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Unusual arrangement: Bartering for health care

High unemployment and the struggling economy has made it more difficult for Americans to get the health care they need. According to studies the number of uninsured adults reached an estimated 52 million last year, and 49 million Americans between the ages of 19 and 64 reported they did not seek medical treatment in 2010 because of cost-related access problems.

As Erica Hill reports, to help make health care more accessible, a medical center in Maine is offering a different payment plan: bartering for treatment.

Debra Barth spends time cleaning a local theater and its grounds. It's time she'll eventually trade for medical care.

"I never imagined I'd be going to the doctor and paying them by raking leaves at someone else's house," she said.

For nearly a decade, True North Medical Center In Falmouth, Maine, has been offering its patients the option of paying with their time - part of its goal to make care accessible to everyone.

For each hour of service patients offer to the community, like Debra's afternoon cleaning at the theater, they earn an hour time credit, which they bank with the "Hour Exchange Portland."

Members of the exchange then use those hours to barter for different services in the community. At True North, two time credit hours equal one doctor visit.

"It's a really brilliant concept," True North's medical director, Dr. Bethany Hays, said. "There is an added benefit, besides just being able to get care. Using time credits actually helps our patients to see themselves differently, to see themselves as human beings with valued and valuable skills and services to offer."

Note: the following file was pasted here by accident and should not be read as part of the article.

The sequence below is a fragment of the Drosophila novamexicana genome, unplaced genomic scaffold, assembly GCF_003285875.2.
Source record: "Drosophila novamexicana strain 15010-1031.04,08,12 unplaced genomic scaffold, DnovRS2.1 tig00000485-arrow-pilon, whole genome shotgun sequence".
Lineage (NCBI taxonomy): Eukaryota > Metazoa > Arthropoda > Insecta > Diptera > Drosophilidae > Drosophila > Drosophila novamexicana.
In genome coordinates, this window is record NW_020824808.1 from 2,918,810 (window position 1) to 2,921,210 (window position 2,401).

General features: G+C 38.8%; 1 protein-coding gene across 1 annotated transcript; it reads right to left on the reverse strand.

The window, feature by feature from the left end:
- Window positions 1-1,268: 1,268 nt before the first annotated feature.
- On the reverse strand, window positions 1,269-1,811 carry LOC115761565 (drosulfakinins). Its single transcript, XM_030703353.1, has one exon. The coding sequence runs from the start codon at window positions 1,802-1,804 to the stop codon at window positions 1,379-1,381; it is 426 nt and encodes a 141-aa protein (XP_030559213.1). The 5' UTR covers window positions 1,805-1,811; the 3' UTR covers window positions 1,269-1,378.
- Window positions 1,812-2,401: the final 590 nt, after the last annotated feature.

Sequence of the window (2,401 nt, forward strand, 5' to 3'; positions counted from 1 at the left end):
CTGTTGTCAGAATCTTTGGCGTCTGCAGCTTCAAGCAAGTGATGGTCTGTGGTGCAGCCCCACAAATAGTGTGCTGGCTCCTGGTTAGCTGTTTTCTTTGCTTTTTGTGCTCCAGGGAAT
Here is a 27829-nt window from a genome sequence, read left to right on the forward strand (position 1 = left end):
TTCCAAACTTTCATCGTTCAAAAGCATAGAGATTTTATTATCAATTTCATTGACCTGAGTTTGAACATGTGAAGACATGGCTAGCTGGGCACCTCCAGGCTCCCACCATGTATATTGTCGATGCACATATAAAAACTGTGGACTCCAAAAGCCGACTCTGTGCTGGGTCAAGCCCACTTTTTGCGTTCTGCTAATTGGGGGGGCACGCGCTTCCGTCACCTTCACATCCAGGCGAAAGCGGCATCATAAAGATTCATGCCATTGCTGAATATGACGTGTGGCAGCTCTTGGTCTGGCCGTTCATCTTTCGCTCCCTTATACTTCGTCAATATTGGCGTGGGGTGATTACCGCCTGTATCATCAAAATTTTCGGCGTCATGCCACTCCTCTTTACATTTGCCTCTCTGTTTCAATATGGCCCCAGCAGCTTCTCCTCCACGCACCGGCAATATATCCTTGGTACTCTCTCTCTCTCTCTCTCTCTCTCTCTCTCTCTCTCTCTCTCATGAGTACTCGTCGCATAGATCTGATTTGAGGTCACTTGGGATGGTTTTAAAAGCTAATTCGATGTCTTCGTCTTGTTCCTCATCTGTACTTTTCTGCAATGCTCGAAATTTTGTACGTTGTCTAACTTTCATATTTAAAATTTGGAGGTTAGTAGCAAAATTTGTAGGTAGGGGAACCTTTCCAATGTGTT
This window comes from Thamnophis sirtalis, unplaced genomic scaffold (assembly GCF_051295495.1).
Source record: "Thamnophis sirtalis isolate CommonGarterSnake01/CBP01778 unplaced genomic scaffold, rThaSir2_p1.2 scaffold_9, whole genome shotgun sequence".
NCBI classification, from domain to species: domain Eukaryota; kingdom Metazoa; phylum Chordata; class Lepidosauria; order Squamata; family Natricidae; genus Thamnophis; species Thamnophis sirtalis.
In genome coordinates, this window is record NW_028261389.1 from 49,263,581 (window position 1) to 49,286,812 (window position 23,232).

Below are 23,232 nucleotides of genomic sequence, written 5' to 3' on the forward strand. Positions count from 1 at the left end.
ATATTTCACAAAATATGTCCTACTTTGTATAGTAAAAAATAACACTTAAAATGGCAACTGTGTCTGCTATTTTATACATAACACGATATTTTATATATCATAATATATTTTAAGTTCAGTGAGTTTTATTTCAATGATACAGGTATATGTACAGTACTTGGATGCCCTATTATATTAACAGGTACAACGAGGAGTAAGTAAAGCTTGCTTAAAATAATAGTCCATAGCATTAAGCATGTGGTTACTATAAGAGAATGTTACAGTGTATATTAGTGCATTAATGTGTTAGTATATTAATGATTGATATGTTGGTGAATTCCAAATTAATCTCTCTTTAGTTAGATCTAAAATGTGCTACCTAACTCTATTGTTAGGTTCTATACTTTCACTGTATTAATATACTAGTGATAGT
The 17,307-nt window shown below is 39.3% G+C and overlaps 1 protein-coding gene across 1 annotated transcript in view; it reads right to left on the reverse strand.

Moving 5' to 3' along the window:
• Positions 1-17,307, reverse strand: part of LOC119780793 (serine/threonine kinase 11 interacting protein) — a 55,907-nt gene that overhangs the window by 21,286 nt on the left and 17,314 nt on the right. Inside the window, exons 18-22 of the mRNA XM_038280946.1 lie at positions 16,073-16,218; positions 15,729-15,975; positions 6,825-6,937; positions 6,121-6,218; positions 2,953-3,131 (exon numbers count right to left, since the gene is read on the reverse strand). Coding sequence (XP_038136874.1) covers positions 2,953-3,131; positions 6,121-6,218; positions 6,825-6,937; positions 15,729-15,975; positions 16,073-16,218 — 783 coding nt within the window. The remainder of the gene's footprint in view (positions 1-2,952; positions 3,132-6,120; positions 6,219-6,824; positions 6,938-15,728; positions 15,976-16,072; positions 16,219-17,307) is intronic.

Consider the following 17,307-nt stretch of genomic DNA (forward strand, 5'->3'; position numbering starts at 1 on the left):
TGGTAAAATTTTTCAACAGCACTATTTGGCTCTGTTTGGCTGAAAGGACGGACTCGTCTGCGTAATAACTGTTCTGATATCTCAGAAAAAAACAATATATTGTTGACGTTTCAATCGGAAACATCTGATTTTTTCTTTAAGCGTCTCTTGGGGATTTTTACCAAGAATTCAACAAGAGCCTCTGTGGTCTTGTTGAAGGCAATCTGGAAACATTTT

Barth agrees: "It's an empowering model versus feeling ashamed. It's not just me going to the hospital and saying 'I can't afford to pay, I need free care."

Doctors and patients don't directly barter - both must belong to the exchange. It's up to the physicians how they use the time credits they receive as payment.

"I've had people come in and fix my radiators in my house. I've had some house-cleaning work done, and things of that nature. I think it's kind of a neat collaboration," True North's associate medical director, Dr. Peter Knight, explained.

"You're creating a community where people believe time is just as valuable as cash, and you're working with people who feel like it's important to give back," Barth said.

While the community building is undeniable, it's not the only benefit: Both doctors and patients say the accessibility is good for their health.

"I find that when patients are somewhat invested in their health care, they tend to respond better," Dr. Knight said.

"I would've stopped seeking care even though I may have needed it because financially it became more and more of a burden," Barth said.

Today, Barth says she is healthier and, in many ways, so is her community. "The exchanges I've made with people, no matter what they are, if it's raking leaves or helping organize, there's this feeling of camaraderie," she said.

At True North, 10 percent of the patients belong to the hour exchange program and pay for their health care with time credits. To qualify for the program at True North a patient must be within 225 percent of the poverty level.

Related reading: AMA article on adults going without medical care due to costs

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